Monday, March 16, 2009

Garbage, garbage everywhere ...

ResearchBlogging.orgI don't know, I guess I'm a sucker for poor defenseless animals, and I guess I believe that we, as humans, should hold ourselves to a higher accountability when it comes to being proper stewards of our great planet Earth. So when I come across manuscripts like this one ... damn it, it pisses me off! Here is the abstract:
The leatherback, Dermochelys coriacea, is a large sea turtle that feeds primarily on jellyfish. Floating plastic garbage could be mistaken for such prey. Autopsy records of 408 leatherback turtles, spanning 123 years (1885–2007), were studied for the presence or absence of plastic in the GI tract. Plastic was reported in 34% of these cases. If only cases from our first report (1968) of plastic were considered, the figure was 37%. Blockage of the gut by plastic was mentioned in some accounts. These findings are discussed in the context of removal of top predators from poorly understood food chains.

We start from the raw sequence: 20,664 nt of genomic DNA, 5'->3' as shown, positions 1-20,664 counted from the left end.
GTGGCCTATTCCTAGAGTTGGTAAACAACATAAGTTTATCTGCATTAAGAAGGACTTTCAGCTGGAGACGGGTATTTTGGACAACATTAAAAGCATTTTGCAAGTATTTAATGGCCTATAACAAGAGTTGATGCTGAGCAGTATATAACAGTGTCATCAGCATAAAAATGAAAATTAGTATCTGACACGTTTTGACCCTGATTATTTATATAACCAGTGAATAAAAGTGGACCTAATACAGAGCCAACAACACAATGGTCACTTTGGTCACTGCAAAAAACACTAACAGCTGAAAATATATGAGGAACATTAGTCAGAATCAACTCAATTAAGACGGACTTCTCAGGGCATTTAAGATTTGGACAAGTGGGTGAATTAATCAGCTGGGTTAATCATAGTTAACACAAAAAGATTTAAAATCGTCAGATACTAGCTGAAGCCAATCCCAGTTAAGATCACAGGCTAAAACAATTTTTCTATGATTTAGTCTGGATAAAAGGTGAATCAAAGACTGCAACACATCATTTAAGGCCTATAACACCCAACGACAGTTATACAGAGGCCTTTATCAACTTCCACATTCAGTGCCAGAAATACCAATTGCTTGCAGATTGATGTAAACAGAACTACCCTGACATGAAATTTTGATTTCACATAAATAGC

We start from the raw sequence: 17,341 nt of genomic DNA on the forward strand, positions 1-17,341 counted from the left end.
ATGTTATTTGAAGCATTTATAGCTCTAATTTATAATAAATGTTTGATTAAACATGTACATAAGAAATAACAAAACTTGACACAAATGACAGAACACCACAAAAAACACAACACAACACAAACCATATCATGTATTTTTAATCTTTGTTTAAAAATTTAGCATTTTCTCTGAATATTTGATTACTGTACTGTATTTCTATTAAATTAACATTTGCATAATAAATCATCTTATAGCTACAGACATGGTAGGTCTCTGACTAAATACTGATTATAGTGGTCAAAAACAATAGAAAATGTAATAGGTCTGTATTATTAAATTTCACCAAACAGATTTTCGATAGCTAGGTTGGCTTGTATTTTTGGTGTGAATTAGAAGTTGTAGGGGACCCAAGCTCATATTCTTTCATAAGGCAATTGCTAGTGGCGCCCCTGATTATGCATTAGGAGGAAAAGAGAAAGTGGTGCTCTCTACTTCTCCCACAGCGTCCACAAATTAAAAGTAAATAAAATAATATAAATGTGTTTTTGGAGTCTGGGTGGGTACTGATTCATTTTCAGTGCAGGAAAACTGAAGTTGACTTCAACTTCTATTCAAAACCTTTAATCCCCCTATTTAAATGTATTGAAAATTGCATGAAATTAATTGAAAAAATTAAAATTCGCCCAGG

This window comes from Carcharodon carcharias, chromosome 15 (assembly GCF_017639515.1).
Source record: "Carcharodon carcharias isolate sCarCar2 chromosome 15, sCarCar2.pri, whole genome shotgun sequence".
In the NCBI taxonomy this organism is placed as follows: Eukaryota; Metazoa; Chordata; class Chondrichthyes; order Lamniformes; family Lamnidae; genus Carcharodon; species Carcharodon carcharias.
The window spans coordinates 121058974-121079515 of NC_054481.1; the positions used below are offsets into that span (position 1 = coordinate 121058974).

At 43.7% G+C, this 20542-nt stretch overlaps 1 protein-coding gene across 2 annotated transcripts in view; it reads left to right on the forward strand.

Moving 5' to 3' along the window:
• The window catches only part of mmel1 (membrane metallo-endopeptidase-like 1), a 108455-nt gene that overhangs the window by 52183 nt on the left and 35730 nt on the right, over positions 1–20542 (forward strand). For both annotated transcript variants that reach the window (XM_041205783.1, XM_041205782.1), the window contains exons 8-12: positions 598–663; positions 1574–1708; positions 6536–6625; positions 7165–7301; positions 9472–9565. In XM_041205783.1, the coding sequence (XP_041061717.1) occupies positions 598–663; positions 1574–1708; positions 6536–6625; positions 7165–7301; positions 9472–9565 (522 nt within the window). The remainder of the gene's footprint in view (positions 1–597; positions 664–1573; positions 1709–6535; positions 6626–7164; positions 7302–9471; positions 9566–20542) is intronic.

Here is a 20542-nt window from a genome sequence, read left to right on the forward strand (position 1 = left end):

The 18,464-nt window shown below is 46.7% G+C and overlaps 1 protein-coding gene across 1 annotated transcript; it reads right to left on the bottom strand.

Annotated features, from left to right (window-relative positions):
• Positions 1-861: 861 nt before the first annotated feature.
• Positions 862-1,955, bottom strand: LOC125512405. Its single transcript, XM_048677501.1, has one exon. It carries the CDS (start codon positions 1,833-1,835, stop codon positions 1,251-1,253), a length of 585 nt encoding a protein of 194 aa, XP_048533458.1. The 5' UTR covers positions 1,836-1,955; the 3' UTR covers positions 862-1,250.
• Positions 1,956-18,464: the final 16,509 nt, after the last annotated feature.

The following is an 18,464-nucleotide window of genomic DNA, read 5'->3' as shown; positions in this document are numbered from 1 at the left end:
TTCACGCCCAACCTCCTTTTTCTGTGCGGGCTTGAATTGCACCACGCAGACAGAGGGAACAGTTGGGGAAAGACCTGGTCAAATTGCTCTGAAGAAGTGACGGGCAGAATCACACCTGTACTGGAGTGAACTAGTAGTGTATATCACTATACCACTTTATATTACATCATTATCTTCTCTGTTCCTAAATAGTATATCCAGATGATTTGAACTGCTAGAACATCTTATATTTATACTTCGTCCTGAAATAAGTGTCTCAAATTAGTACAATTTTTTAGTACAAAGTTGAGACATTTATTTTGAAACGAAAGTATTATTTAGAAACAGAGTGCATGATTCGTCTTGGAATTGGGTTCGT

Check out the following figure ...Whiskey Tango Foxtrot folks! Look at 1950 and on. That's all us ... humans ... contributing to these incident rates. What part of "Do not throw your trash in the ocean" can't people seem to understand? The authors have a pretty sobering point as well when they state:
Looking further ahead, we do not know what impact, if any, an increased demand for jellyfish by Asian markets could have on leatherback turtles. It has been speculated that leatherbacks off the coast of France take in more plastic in cooler months when jellyfish are scarcer. If it is correct that commercial harvests of jellyfish reduce the availability of this prey item, will ingestion of plastic by leatherbacks increase?
One can only hope not.

Mrosovsky, N., Ryan, G., & James, M. (2009). Leatherback turtles: The menace of plastic Marine Pollution Bulletin, 58 (2), 287-289 DOI: 10.1016/j.marpolbul.2008.10.018

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